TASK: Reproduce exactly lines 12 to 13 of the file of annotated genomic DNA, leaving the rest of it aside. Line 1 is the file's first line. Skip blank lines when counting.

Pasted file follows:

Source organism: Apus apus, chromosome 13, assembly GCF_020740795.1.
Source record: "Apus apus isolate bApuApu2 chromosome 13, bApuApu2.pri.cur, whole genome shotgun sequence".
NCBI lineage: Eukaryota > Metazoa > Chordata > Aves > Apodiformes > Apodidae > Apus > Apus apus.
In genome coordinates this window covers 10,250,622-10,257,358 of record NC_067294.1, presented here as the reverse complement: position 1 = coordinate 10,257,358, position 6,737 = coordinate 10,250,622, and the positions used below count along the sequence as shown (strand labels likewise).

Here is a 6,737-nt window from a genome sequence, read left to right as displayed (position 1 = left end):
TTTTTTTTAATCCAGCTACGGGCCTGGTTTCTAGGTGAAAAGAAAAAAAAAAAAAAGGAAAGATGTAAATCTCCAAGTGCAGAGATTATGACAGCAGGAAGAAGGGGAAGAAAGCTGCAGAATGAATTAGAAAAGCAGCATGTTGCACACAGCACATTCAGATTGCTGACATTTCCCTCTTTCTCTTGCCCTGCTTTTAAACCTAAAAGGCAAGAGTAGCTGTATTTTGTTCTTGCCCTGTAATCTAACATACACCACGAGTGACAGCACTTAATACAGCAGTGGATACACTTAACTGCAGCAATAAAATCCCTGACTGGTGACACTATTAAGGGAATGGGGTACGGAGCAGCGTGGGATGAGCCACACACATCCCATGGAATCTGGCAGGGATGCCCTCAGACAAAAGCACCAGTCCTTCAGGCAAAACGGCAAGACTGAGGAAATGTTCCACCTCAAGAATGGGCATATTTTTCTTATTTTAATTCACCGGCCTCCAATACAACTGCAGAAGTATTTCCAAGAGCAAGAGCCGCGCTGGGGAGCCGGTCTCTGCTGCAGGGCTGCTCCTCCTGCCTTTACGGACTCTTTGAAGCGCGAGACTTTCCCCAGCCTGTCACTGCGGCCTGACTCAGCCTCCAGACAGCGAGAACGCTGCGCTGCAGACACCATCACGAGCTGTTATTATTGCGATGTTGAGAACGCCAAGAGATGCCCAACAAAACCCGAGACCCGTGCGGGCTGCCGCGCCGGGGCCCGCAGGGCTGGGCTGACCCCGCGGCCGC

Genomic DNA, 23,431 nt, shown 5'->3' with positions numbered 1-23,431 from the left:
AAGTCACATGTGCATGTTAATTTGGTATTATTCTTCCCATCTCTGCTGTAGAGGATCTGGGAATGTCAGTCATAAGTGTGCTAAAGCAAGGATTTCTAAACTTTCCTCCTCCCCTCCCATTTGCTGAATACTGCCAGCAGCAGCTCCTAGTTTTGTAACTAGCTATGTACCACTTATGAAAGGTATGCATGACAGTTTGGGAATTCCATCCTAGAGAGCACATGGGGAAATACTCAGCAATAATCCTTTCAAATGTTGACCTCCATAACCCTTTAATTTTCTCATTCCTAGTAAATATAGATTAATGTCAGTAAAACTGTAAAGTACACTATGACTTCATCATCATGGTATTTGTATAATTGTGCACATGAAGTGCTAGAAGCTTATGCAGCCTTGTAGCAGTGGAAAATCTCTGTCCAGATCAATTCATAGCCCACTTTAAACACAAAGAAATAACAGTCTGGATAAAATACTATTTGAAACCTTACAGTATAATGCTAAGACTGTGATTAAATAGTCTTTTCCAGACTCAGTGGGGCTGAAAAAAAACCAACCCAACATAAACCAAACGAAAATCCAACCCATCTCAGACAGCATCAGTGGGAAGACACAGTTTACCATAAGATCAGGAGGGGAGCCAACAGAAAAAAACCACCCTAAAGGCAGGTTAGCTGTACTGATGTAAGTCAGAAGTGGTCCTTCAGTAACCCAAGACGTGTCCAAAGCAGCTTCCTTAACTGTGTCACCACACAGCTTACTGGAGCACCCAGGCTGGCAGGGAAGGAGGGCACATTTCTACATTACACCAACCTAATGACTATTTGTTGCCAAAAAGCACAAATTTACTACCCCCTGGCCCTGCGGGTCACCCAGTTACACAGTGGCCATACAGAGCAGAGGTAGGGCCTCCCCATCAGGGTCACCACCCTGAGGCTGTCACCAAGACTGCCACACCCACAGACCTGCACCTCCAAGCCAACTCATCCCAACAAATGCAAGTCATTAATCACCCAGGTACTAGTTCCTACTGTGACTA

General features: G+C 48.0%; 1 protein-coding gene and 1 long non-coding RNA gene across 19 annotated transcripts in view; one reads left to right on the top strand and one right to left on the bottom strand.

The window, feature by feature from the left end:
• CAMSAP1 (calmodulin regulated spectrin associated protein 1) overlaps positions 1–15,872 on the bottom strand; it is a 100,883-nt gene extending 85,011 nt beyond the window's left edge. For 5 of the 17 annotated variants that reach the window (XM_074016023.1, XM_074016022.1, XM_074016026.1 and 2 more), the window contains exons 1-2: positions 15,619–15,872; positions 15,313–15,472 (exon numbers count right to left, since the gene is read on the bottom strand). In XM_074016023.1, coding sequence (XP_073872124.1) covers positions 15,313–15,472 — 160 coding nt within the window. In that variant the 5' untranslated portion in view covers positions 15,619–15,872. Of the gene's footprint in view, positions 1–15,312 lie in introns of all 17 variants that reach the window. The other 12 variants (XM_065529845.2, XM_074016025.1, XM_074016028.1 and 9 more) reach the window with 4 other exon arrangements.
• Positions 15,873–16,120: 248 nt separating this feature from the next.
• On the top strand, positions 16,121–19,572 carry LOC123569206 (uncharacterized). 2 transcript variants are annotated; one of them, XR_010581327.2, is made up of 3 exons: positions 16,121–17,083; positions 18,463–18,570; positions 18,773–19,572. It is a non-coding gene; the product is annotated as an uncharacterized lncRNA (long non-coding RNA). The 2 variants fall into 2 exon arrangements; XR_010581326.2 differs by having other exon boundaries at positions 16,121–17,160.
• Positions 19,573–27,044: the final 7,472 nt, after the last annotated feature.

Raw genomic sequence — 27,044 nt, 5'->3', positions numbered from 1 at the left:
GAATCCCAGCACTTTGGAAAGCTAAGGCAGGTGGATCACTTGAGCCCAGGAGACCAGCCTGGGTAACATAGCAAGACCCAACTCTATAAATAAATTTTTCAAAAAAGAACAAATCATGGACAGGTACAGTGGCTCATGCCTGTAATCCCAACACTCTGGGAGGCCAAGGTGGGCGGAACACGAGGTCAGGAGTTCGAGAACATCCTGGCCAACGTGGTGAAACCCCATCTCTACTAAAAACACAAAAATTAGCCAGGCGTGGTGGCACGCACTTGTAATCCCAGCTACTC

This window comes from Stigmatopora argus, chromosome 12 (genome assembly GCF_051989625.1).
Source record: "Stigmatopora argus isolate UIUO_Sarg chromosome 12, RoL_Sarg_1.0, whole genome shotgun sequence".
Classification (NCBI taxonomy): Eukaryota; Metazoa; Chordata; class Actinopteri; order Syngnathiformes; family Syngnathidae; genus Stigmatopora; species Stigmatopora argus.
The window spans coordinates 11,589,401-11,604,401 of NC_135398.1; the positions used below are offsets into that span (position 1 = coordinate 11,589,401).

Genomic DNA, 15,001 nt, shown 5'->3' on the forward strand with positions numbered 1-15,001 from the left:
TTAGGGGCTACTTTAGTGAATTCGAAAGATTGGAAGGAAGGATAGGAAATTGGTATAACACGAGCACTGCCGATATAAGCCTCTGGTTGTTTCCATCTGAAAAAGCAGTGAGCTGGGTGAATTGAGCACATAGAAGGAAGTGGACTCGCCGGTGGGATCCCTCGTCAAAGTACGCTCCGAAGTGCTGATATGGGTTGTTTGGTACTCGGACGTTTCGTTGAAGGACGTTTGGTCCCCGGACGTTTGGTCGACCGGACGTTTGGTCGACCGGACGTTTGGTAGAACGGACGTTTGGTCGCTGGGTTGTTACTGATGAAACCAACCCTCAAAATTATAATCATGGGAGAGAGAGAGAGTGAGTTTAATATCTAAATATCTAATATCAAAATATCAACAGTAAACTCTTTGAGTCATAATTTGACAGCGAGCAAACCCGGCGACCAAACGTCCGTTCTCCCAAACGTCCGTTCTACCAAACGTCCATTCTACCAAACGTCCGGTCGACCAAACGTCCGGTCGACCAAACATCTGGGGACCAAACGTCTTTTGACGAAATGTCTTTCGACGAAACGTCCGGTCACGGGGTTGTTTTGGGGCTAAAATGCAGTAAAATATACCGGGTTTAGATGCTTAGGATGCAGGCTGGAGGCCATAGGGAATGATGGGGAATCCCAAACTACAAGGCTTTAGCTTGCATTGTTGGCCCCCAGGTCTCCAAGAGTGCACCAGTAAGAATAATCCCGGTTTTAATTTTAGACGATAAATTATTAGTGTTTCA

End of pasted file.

• Positions 15,873–16,120: 248 nt separating this feature from the next.
• On the top strand, positions 16,121–19,572 carry LOC123569206 (uncharacterized). 2 transcript variants are annotated; one of them, XR_010581327.2, is made up of 3 exons: positions 16,121–17,083; positions 18,463–18,570; positions 18,773–19,572. It is a non-coding gene; the product is annotated as an uncharacterized lncRNA (long non-coding RNA). The 2 variants fall into 2 exon arrangements; XR_010581326.2 differs by having other exon boundaries at positions 16,121–17,160.